Why does it matter who makes our games?
A couple days ago we were covered by “The Advocate” (click me), and as you might have guessed, that raised a bit of commotion from people about why personal information about me was relevant. Why does it matter who makes games? As long as they are made?
I figured this was a great subject and a good chance to show just how it impacts Bloom (and really, what we are trying to achieve making games at all).
It’s no secret that the games industry, by and large, lacks diversity. In this case, that is gender diversity. This is actually a huge shame as it limits the stories and points of views different types of people bring to the collective table of gaming.
Considering that Bloom is dealing so heavily with an extremely delicate issue rooted in fundamental biological gender differences (birth and maternal love), it is simply advantageous to have someone a bit more “tuned in” to the issue of gender at the helm.
Now, before I go on, I just want to be clear that being aware and sensitive to these issues doesn't mean we will be bonking people over the head about it. Instead, all of what I’m about to point out translates to extremely simple shifts in the storyline or treatment of characters. Being respectful of differences in games isn't difficult; it simply requires a little awareness.
So, let’s focus back on what this means for Bloom.
Representation of Female Characters -
Obviously the mother in Bloom is one of the central female characters, and it would be easy to have her role be nothing more than a vapid caregiver devoid of character.
Upon hearing this, here is what one person assumed –
“The most prominent female character doesn't actually do anything but give love and support. Mothers are consistently reduced to this throughout movies.”
Shockingly, the mother character throughout the story in Bloom is actually a developed PERSON. She sets out on her own agendas throughout the game and does far more than simply support the main character. That we have come to expect less from games in handling a subject like this is exactly my point in the sensitivities different types of people bring to projects.
But, let’s take a prime example of “the normal way” and “the Bloom way” of handling a driving story point. ~slight spoiler alert ~
While I was writing the story, I needed a drive for the main character (in the hero’s journey, this is the “call to adventure” early in the game).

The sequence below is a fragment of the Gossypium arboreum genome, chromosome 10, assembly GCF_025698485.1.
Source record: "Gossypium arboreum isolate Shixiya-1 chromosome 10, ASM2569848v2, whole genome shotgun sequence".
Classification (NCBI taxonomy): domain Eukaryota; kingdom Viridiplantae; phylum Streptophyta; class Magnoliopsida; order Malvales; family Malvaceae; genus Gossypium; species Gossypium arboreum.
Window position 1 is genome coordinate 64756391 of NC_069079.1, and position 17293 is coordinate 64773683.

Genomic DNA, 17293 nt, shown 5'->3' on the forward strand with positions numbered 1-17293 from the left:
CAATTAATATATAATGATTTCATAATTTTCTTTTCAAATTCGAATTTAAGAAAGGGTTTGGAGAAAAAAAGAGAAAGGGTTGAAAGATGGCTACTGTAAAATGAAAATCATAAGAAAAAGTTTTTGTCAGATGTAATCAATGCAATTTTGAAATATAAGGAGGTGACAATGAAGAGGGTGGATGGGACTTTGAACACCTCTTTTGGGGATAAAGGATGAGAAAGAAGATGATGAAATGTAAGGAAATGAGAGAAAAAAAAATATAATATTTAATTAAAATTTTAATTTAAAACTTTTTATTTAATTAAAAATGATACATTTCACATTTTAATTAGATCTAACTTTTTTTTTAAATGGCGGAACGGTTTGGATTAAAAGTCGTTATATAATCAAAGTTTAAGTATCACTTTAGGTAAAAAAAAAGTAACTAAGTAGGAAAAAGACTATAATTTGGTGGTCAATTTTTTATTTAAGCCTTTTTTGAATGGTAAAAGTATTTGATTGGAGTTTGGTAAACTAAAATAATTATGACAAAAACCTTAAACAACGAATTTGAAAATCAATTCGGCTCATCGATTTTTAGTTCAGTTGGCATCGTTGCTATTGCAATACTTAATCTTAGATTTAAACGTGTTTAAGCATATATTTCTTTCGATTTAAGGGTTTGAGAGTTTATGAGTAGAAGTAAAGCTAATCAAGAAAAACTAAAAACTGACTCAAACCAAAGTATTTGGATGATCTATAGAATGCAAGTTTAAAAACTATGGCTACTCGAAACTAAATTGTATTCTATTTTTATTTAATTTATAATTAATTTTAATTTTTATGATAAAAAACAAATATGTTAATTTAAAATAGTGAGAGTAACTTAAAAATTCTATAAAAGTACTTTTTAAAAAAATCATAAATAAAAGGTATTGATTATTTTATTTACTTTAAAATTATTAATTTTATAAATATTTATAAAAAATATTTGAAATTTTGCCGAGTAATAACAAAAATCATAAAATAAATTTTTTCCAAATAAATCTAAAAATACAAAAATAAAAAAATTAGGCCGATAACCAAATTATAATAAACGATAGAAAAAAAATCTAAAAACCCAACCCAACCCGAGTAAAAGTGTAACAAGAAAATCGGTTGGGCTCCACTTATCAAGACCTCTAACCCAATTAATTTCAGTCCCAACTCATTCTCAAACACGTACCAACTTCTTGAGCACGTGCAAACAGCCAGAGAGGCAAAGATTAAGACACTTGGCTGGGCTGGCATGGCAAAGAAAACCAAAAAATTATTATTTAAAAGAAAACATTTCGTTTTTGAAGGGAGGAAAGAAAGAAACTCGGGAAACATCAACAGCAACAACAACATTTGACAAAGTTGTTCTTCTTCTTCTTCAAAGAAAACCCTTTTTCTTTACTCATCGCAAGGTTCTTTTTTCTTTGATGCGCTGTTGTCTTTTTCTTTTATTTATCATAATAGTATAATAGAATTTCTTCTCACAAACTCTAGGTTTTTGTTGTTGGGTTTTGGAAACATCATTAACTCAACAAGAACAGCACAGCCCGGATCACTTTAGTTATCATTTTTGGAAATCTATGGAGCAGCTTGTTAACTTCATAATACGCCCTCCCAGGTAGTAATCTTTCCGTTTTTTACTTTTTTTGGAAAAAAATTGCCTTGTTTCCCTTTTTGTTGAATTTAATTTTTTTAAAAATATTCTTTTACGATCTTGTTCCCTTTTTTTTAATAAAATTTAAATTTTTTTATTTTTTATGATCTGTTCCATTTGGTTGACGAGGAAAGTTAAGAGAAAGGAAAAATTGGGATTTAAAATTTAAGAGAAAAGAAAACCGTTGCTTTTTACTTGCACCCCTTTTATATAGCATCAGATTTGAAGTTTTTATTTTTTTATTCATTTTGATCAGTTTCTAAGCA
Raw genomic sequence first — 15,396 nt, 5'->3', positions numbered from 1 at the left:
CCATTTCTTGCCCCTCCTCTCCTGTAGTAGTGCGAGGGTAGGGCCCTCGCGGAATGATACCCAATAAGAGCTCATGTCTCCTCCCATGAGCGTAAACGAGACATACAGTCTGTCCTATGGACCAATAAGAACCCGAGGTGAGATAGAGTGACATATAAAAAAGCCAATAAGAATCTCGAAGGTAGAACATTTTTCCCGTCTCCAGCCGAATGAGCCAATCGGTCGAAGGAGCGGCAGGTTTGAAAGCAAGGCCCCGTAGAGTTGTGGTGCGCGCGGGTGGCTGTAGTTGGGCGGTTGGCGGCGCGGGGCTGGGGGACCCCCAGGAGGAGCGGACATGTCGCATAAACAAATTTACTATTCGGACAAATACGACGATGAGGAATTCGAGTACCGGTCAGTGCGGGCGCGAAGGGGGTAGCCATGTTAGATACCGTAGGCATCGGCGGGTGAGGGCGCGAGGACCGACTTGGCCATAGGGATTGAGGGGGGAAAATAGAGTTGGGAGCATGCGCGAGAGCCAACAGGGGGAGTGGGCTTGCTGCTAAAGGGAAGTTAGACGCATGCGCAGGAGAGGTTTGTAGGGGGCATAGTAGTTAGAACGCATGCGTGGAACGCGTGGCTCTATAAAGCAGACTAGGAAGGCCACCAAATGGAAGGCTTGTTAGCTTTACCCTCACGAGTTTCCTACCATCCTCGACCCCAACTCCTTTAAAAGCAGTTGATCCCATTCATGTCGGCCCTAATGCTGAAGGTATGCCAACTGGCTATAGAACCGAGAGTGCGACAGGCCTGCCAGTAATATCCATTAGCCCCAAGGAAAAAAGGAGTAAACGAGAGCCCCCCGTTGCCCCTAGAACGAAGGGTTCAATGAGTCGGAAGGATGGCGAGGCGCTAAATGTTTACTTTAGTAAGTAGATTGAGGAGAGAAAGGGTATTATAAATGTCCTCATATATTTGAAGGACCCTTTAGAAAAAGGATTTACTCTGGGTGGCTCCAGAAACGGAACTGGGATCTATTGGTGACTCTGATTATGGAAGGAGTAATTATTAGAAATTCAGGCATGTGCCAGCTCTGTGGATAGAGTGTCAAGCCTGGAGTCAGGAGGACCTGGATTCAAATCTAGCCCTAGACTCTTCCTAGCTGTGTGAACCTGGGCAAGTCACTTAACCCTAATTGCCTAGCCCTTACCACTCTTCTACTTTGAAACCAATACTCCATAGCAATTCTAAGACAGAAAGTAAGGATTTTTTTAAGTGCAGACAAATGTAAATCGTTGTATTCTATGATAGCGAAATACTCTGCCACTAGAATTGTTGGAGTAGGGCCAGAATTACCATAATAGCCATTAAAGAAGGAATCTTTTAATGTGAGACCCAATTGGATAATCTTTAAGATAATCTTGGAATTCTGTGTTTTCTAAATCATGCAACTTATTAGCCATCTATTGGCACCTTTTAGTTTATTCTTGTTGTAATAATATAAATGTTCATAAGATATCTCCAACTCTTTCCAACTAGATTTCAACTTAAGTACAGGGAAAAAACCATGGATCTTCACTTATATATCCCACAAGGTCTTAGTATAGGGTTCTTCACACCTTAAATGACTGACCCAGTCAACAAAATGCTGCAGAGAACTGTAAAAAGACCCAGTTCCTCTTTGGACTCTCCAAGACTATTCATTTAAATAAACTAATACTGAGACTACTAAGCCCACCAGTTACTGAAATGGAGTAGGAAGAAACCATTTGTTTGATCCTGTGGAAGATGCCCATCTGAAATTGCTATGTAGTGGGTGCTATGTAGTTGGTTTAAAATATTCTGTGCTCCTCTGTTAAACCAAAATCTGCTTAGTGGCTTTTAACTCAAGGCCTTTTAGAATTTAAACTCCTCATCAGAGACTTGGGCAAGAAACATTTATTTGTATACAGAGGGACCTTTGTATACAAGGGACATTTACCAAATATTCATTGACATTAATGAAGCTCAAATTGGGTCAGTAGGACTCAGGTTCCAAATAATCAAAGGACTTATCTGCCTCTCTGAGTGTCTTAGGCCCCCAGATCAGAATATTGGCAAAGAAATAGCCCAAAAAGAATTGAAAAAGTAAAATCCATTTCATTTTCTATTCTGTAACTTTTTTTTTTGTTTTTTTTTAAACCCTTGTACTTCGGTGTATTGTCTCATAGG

“The normal way” of handling this would have been to simply kidnap the mother character (a trope we see so often in games). If you analyze what message this sends, it isn't very good for women.
“The Bloom way” is to give the mother a reason to travel back to the “bad guys”. This is her choice and something she “must do” of her own will.
As you can see, either one of these get you to the same situation of driving the main character to follow the mother to the enemy. Though, this small change completely reshapes the personalities of the character and the role they play in the game.
Pregnancy in Gaming –
Often time in games (and movies) pregnancy is treated with a rather inconsiderate way. Here is a great video on the issue that covers the subject pretty well (check out the rest of her videos if you have the time, some great insights to our industry).
In Bloom, while the game begins with the birth of the main character, we take great care to make sure the issue is handled with the respect it deserves.
The art –
This is the easiest one to talk about (since not much needs to be said). The differences in the way I create concept art and models is pretty self-explanatory. Basically, notice how the female characters aren't half naked with giant breasts? Yea, this is a pretty easy one to be aware of. ..I’m kind of surprised this is even “different” to treat them with that level of respect.
To see more artwork for Bloom, check out www.studiofawn.com
Summing Up -
Basically, because I’m the one in charge of the story, and the art, and the overall direction of the game; everything is tinted by my own experiences and sensitivities. It means I can make a more thoughtful game (I'm a thoughtful person :), something that represents the characters respectfully and pushes the game further in its storytelling. The characters aren't reduced to empty cliches and are instead given full personalities and drives making them seem even more alive and relatable.
This is a game that deals with some very delicate subjects. It is my experiences in life which equip me to be aware of these issues and treat them as they deserve to be handled. Everyone has their own voice they bring to a project, this is mine.